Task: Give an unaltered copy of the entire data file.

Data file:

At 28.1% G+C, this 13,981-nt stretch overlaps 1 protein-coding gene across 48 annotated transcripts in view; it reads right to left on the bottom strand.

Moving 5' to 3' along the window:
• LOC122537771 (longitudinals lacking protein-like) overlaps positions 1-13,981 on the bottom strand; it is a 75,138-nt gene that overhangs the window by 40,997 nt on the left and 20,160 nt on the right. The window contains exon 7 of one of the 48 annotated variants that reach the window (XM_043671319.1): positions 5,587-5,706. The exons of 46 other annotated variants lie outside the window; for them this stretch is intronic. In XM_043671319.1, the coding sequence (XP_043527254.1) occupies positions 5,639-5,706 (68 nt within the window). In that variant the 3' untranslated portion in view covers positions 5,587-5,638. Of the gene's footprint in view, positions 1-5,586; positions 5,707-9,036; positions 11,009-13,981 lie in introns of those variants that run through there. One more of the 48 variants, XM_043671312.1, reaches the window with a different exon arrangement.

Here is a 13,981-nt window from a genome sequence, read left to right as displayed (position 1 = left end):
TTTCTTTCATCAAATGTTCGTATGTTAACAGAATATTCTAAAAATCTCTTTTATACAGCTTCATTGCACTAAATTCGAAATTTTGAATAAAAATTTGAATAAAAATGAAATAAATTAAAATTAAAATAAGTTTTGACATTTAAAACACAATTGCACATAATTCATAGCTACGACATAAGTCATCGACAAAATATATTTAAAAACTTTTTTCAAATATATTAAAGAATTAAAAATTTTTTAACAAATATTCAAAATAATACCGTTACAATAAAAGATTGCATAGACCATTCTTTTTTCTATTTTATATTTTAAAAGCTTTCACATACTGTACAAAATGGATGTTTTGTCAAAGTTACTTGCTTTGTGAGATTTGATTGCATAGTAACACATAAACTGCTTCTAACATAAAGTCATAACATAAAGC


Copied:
At 28.1% G+C, this 13,981-nt stretch overlaps 1 protein-coding gene across 48 annotated transcripts in view; it reads right to left on the bottom strand.

Moving 5' to 3' along the window:
• LOC122537771 (longitudinals lacking protein-like) overlaps positions 1-13,981 on the bottom strand; it is a 75,138-nt gene that overhangs the window by 40,997 nt on the left and 20,160 nt on the right. The window contains exon 7 of one of the 48 annotated variants that reach the window (XM_043671319.1): positions 5,587-5,706. The exons of 46 other annotated variants lie outside the window; for them this stretch is intronic. In XM_043671319.1, the coding sequence (XP_043527254.1) occupies positions 5,639-5,706 (68 nt within the window). In that variant the 3' untranslated portion in view covers positions 5,587-5,638. Of the gene's footprint in view, positions 1-5,586; positions 5,707-9,036; positions 11,009-13,981 lie in introns of those variants that run through there. One more of the 48 variants, XM_043671312.1, reaches the window with a different exon arrangement.

Here is a 13,981-nt window from a genome sequence, read left to right as displayed (position 1 = left end):
TTTCTTTCATCAAATGTTCGTATGTTAACAGAATATTCTAAAAATCTCTTTTATACAGCTTCATTGCACTAAATTCGAAATTTTGAATAAAAATTTGAATAAAAATGAAATAAATTAAAATTAAAATAAGTTTTGACATTTAAAACACAATTGCACATAATTCATAGCTACGACATAAGTCATCGACAAAATATATTTAAAAACTTTTTTCAAATATATTAAAGAATTAAAAATTTTTTAACAAATATTCAAAATAATACCGTTACAATAAAAGATTGCATAGACCATTCTTTTTTCTATTTTATATTTTAAAAGCTTTCACATACTGTACAAAATGGATGTTTTGTCAAAGTTACTTGCTTTGTGAGATTTGATTGCATAGTAACACATAAACTGCTTCTAACATAAAGTCATAACATAAAGC